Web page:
John is also a zealous advocate for increasing our national investment in medical and scientific research. He recognizes that breakthroughs in these areas are vital to meeting the economic and technological challenges we face in the 21st century.
John also believes in cost-effective transportation projects that reduce congestion on Houston’s busy freeways. His signature transportation project, the Katy Freeway expansion, is the nation’s first combination Interstate highway with locally-owned toll lanes. The project was finished years ahead of schedule, and according to TxDOT has cut travel time in half.
A life-long Texan, John Culberson earned his Bachelor of Arts degree in History from Southern Methodist University in Dallas in 1981. After college, he worked for his father’s political consulting and advertising agency before earning a Juris Doctorate degree from South Texas College of Law in Houston. Before his election to Congress, he practiced law as a civil defense attorney with the Houston firm Lorance and Thompson.
In 1986, John was elected to the Texas House of Representatives while he was a law student. He spent 14 years in the Texas House and in his last term in 1999, he was selected by his peers to serve as Minority Whip.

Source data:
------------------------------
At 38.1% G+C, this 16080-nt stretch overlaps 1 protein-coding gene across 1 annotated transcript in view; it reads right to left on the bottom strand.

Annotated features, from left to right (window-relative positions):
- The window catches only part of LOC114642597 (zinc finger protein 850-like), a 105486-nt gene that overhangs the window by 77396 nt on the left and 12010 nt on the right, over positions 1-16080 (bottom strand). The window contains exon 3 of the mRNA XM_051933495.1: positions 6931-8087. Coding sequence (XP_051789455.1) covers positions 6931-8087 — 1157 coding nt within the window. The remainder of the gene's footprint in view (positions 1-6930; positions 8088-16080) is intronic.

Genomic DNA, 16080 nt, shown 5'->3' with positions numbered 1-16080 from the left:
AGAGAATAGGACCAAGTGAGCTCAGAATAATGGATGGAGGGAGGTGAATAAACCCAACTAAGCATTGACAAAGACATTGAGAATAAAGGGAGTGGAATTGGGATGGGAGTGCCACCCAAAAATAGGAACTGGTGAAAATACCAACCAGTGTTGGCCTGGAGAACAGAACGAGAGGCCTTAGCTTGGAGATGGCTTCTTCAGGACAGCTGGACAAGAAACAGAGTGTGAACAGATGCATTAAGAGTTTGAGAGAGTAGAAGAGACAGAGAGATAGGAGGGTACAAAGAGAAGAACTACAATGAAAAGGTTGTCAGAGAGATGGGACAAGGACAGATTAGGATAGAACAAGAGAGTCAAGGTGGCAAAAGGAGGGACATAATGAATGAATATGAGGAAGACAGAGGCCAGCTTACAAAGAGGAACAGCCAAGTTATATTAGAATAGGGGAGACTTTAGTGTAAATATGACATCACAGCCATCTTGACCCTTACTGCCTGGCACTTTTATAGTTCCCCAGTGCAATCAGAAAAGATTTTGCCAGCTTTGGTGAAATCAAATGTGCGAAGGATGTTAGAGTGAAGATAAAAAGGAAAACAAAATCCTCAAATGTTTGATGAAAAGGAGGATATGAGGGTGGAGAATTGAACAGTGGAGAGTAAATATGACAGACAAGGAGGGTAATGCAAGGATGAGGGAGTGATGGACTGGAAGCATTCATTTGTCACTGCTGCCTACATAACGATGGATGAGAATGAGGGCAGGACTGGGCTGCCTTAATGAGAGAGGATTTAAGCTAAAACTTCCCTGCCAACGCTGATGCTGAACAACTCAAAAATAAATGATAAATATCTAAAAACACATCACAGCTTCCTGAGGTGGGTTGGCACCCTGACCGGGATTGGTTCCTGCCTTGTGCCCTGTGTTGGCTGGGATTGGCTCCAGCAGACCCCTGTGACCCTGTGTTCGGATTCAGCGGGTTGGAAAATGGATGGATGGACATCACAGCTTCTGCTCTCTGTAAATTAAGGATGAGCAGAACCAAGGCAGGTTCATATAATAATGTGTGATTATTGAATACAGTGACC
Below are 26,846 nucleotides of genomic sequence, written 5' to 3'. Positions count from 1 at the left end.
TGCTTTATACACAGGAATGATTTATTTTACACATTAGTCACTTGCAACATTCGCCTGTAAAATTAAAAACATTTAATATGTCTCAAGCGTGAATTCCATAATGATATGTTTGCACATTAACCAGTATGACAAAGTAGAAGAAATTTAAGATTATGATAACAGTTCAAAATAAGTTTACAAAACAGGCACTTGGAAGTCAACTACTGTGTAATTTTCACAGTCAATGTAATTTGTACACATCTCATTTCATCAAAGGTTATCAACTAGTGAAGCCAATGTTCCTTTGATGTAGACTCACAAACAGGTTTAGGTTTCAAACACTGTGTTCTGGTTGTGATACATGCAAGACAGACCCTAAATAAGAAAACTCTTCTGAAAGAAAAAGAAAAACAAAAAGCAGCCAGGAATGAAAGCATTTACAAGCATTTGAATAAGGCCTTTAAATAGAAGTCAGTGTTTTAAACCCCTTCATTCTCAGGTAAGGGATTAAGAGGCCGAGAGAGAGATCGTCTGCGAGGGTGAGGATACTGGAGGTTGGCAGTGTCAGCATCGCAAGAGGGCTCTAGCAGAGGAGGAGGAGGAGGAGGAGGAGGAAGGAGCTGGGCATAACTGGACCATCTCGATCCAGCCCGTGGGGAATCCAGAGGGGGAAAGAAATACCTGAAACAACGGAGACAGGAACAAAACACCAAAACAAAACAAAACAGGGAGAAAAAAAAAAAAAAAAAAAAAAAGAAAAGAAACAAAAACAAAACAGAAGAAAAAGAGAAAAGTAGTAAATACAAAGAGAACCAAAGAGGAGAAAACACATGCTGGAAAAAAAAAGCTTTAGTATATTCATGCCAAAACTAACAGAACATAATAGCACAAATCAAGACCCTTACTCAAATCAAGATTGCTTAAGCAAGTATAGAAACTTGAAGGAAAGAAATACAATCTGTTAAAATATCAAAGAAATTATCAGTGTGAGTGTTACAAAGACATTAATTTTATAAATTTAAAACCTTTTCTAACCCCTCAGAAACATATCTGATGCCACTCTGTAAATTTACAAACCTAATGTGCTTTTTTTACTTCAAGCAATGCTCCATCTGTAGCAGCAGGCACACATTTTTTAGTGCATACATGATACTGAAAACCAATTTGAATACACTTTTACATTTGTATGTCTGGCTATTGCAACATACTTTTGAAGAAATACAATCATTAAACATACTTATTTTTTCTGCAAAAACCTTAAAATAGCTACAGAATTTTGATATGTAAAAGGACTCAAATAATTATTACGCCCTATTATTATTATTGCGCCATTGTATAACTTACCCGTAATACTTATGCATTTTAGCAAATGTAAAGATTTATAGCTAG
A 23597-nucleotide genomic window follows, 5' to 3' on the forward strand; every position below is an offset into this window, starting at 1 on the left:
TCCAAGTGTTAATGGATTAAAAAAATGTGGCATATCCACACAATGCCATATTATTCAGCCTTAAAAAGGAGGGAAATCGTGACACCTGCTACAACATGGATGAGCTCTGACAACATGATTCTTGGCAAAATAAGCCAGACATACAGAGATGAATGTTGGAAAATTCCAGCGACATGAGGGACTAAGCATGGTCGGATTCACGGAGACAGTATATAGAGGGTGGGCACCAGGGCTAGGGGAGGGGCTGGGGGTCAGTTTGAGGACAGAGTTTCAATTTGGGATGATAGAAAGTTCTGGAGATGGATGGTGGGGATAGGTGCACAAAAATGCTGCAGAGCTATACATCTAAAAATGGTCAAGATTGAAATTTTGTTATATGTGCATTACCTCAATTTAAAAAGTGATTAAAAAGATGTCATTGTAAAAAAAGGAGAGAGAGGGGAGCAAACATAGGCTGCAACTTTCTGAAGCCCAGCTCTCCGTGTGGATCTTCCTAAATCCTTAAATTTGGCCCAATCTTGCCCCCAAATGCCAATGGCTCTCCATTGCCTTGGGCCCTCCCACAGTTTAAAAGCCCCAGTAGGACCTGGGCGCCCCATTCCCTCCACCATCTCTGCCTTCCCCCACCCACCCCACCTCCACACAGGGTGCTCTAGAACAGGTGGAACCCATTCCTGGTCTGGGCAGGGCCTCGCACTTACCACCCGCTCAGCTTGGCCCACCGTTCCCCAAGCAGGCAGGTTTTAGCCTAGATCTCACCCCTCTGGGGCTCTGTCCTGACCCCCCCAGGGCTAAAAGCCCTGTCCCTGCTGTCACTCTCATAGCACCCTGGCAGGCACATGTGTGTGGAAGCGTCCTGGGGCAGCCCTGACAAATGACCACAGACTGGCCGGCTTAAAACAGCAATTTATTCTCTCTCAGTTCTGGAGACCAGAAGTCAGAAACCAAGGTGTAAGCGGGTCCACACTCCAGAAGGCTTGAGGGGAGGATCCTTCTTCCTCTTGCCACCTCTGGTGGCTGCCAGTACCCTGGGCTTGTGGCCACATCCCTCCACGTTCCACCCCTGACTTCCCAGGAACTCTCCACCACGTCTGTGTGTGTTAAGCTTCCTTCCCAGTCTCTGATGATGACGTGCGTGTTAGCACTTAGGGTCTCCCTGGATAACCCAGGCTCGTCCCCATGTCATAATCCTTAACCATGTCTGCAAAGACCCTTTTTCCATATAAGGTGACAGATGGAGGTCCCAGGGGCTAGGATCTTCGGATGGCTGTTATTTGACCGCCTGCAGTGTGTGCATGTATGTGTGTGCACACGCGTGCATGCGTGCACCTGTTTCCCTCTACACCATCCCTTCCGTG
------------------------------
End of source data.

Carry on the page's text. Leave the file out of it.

He is best remembered in Austin for his successful effort to restore state control of the Texas prison system from a federal judge. After introducing and passing legislation in the Texas House, and drafting key pieces of federal law, John fought in court on behalf of his legislation and the ruling returned full authority over state prisons to the Texas Legislature.
John and his wife, Belinda, have been married nearly 20 years and have a 15 year old daughter, Caroline. They are members of Memorial Drive United Methodist Church.
Biography from Culberson for Congress
John Culberson is the third Congressman to represent the Seventh District of Texas. The Texas Legislature created District Seven in 1965, and George H. W. Bush was elected as the first Congressman in 1966. Bill Archer succeeded him in 1970, and John Culberson was elected in 2000.